Parks and Recreation: Small Town, Big Heart

By far my favorite television series, Parks and Recreation is truly something special: a sitcom that thrives on how much its characters like each other. Brought to TV by the showrunners of the American version of The Office and SNL alum Amy Poehler, Parks and Rec, as its fans often refer to it, has seemingly perfected every lesson learned from the pioneering British and American versions of The Office. Most importantly, it’s found within the formula a way to get inside the hearts and minds of the characters. Every time I think it has reached its highest point, it surprises me with another bump up in intensity and humor, and as it approaches its final season, I find it difficult to say goodbye to the residents of Pawnee, Indiana.

Centered on Poehler’s character, Leslie Knope, Parks and Recreation deals with the staff of the city government in a small town in Indiana, with Poehler’s character as the go-get-‘em deputy to Nick Offerman’s Parks and Recreation Department head. With a cast that has included both seasoned pros like Rob Lowe and relative newcomers like Chris Pratt and Aziz Ansari, it has been a comedy machine firing on all cylinders since its premier in 2009. However, unlike other great sitcoms such as Seinfeld or Cheers, Parks and Recreation succeeds based on the heartfelt connections between its characters; conflicts present themselves, but they are always resolved thanks to the steady relationships at the show’s core.

In many ways, this core strength comes from the American version of The Office’s surprising discovery of the pathos inherent to the reality TV satire pioneered by the British version. While Ricky Gervais’ cutting and often hilariously mean-spirited comedy had plenty of bite, Steve Carell’s take on the idiot boss showed that the mockumentary had the power to really delve into character drama, even within a comedy show. Like The Office, Parks and Recreation took a season to gets its footing; season one’s Leslie is often the butt of the joke, but at the conclusion of season six, viewers know her as a plucky, lovable heroine.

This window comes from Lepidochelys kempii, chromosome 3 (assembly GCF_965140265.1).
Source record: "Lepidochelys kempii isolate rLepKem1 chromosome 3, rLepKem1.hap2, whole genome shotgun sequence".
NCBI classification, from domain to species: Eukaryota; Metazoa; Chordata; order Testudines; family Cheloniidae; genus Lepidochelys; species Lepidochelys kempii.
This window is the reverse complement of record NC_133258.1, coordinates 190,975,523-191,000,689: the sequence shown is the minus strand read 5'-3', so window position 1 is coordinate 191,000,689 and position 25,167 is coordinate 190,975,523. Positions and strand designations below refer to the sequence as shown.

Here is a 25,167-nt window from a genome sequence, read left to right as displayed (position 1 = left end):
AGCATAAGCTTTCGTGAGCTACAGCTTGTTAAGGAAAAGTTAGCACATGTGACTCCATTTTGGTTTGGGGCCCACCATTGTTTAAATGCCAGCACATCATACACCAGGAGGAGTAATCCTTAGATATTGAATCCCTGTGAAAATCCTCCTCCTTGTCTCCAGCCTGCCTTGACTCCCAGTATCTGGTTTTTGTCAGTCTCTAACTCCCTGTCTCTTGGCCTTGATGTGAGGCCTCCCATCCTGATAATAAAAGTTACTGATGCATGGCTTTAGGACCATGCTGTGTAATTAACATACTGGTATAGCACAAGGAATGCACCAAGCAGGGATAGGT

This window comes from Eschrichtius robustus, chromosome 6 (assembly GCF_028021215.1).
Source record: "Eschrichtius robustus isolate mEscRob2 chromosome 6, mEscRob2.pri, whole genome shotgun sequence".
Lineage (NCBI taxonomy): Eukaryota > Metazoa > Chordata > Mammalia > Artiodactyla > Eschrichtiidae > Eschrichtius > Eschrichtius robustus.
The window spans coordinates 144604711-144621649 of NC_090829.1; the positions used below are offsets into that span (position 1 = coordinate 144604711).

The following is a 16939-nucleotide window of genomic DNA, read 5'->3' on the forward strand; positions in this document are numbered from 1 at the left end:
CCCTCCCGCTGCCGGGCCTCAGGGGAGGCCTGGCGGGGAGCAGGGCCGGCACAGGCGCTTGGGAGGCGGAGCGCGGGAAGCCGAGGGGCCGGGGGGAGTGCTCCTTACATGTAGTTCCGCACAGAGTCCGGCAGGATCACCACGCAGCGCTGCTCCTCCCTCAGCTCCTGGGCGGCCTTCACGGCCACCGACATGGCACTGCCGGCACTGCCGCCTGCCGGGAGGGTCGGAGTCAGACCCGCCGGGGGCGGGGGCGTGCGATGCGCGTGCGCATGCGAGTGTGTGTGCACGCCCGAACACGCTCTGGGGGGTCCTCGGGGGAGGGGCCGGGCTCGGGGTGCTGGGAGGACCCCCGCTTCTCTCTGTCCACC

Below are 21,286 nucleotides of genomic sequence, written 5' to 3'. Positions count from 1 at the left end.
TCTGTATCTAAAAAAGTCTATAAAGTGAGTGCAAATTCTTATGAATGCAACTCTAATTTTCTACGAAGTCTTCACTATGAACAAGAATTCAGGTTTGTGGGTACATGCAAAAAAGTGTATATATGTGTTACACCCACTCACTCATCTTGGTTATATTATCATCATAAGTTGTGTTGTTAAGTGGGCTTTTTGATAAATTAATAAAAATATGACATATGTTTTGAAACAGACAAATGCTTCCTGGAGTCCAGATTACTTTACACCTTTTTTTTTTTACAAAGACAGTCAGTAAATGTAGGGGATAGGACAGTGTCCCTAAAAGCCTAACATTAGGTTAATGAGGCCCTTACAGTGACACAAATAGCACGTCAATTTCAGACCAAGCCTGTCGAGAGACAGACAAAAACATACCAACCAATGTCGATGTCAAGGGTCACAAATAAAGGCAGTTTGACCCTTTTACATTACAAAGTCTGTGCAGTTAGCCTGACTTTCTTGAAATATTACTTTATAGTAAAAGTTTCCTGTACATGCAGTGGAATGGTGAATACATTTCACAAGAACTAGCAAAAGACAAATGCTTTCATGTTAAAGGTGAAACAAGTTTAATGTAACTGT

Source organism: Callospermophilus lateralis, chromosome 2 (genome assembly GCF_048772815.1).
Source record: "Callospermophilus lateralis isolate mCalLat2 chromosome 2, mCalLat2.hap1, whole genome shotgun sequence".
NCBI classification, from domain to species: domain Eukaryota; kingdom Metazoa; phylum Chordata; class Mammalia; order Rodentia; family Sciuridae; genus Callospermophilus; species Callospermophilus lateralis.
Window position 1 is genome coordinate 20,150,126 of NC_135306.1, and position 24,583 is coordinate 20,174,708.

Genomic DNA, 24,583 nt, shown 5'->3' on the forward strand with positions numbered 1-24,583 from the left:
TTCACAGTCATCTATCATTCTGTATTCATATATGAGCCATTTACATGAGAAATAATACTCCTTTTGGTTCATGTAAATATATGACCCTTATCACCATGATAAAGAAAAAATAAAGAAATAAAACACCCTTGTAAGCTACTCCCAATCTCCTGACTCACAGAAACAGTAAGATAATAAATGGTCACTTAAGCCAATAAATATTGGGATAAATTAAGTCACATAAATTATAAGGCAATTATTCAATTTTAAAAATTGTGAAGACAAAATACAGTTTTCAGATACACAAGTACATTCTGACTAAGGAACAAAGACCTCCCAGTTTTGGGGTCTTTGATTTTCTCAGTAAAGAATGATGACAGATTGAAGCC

Like her friend and one-time SNL collaborator, Tina Fey, Amy Poehler has been part of a TV renaissance for comediennes. Hilarious, smart, and always on point, Poehler’s Leslie Knope is an inspiration even in her lowest moments, such as the season six plotline that saw her facing a recall. Of course, others have disagreed; some critics have questioned the necessity for Knope to become pregnant late in the series, for example. However, despite these questions, it seems assured that Leslie Knope will probably join The West Wing’s President Bartlett as one of America’s greatest fictional politicians.

Of course, season six ended with a bombshell; Leslie takes a new job, appears well on her way toward continued success and happy motherhood, and then the show flash-forwards to 2017. Discussing season seven with Entertainment Weekly, Michael Schur opened up about the plans for the final 13 episodes of Parks and Recreation, teasing fans with the possibilities inherent in a time skip. “We wanted to be the people who ended the show when we wanted to end it,” he said, but I’m sure I’ll be joined by millions of other fans in regretting it. It’s always nice to see a show go out on top, like 30 Rock, but it will be so hard to say goodbye to Indiana’s favorite local government worker.